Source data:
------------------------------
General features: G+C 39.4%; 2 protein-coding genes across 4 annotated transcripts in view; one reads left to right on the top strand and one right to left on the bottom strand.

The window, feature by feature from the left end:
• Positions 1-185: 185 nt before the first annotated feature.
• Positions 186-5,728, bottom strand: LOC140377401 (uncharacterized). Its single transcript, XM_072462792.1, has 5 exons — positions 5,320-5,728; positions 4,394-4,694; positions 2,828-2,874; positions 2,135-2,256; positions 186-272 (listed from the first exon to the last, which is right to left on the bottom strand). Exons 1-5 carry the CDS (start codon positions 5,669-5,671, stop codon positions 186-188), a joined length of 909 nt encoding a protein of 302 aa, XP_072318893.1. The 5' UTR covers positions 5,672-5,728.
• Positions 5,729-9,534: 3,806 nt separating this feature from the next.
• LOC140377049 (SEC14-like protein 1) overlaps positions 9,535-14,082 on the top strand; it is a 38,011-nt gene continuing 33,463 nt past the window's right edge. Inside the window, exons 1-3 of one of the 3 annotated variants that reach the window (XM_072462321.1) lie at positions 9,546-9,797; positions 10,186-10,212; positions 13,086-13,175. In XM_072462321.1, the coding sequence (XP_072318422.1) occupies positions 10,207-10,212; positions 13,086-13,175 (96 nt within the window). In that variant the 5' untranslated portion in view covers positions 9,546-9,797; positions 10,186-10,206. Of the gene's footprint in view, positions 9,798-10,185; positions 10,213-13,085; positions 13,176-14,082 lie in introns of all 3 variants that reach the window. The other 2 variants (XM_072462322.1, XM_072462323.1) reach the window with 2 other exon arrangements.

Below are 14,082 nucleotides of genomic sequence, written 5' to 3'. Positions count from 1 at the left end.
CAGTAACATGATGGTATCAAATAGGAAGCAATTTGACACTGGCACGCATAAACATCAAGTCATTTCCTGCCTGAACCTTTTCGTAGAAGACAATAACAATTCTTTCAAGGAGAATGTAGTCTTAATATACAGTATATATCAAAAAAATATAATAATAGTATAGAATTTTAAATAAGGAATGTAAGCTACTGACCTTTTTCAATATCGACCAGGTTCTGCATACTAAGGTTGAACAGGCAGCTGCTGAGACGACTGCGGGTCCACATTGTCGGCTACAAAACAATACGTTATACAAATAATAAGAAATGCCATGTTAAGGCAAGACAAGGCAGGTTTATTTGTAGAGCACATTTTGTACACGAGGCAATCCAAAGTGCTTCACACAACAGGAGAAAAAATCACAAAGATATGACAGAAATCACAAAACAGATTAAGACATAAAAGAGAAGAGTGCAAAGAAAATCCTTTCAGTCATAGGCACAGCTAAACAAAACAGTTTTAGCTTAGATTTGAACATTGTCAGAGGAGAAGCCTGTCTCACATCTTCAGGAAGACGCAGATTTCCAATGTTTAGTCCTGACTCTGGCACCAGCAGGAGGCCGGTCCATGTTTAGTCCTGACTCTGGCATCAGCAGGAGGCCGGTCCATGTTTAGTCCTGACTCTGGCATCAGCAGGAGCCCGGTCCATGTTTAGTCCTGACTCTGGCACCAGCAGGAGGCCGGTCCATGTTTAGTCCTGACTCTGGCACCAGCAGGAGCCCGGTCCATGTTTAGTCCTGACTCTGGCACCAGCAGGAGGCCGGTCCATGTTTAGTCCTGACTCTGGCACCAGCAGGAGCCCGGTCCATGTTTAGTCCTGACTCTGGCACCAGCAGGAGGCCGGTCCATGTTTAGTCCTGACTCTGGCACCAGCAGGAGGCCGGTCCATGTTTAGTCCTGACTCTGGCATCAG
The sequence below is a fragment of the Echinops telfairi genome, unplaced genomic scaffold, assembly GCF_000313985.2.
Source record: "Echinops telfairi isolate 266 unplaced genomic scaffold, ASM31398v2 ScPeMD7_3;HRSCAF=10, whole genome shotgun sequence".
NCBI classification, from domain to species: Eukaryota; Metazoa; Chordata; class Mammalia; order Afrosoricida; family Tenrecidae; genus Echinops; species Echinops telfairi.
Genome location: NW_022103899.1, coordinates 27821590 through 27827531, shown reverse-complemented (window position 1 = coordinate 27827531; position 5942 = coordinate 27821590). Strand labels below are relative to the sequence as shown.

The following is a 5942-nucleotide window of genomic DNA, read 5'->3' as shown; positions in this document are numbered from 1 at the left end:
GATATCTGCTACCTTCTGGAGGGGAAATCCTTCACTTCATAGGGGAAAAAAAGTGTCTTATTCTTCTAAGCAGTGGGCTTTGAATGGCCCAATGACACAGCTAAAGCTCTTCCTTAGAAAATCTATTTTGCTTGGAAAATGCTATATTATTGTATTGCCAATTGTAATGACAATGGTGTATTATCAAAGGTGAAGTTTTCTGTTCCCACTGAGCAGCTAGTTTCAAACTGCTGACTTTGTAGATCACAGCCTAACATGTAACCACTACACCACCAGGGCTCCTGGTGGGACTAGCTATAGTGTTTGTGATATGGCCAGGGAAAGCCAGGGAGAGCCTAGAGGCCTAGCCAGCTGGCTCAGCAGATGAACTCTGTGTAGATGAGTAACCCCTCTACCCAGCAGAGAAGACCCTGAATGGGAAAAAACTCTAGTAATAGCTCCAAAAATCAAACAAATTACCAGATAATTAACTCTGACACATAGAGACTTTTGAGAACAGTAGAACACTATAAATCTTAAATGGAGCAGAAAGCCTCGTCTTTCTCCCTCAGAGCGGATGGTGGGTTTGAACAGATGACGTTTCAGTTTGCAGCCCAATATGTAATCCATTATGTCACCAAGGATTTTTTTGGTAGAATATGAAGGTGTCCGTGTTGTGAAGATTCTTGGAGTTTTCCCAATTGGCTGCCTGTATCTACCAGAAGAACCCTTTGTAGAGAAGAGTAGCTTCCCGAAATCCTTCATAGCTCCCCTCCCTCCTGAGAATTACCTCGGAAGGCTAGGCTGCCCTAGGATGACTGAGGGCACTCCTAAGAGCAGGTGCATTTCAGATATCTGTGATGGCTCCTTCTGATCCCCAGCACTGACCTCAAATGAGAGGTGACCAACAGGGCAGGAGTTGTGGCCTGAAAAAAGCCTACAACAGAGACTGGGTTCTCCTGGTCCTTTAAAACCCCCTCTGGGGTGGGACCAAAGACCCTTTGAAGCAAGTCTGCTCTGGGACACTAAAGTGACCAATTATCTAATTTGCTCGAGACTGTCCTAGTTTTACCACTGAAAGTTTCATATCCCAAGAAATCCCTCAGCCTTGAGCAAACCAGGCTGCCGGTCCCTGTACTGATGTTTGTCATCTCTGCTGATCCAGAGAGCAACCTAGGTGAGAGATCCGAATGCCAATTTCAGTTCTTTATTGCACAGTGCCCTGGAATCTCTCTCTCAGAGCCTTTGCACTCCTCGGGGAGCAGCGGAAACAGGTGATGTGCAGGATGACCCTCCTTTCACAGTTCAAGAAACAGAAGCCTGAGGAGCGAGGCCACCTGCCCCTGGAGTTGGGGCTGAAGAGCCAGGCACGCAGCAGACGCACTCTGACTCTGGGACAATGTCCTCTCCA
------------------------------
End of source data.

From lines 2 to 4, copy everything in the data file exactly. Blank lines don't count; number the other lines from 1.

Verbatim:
The window, feature by feature from the left end:
• Positions 1-185: 185 nt before the first annotated feature.
• Positions 186-5,728, bottom strand: LOC140377401 (uncharacterized). Its single transcript, XM_072462792.1, has 5 exons — positions 5,320-5,728; positions 4,394-4,694; positions 2,828-2,874; positions 2,135-2,256; positions 186-272 (listed from the first exon to the last, which is right to left on the bottom strand). Exons 1-5 carry the CDS (start codon positions 5,669-5,671, stop codon positions 186-188), a joined length of 909 nt encoding a protein of 302 aa, XP_072318893.1. The 5' UTR covers positions 5,672-5,728.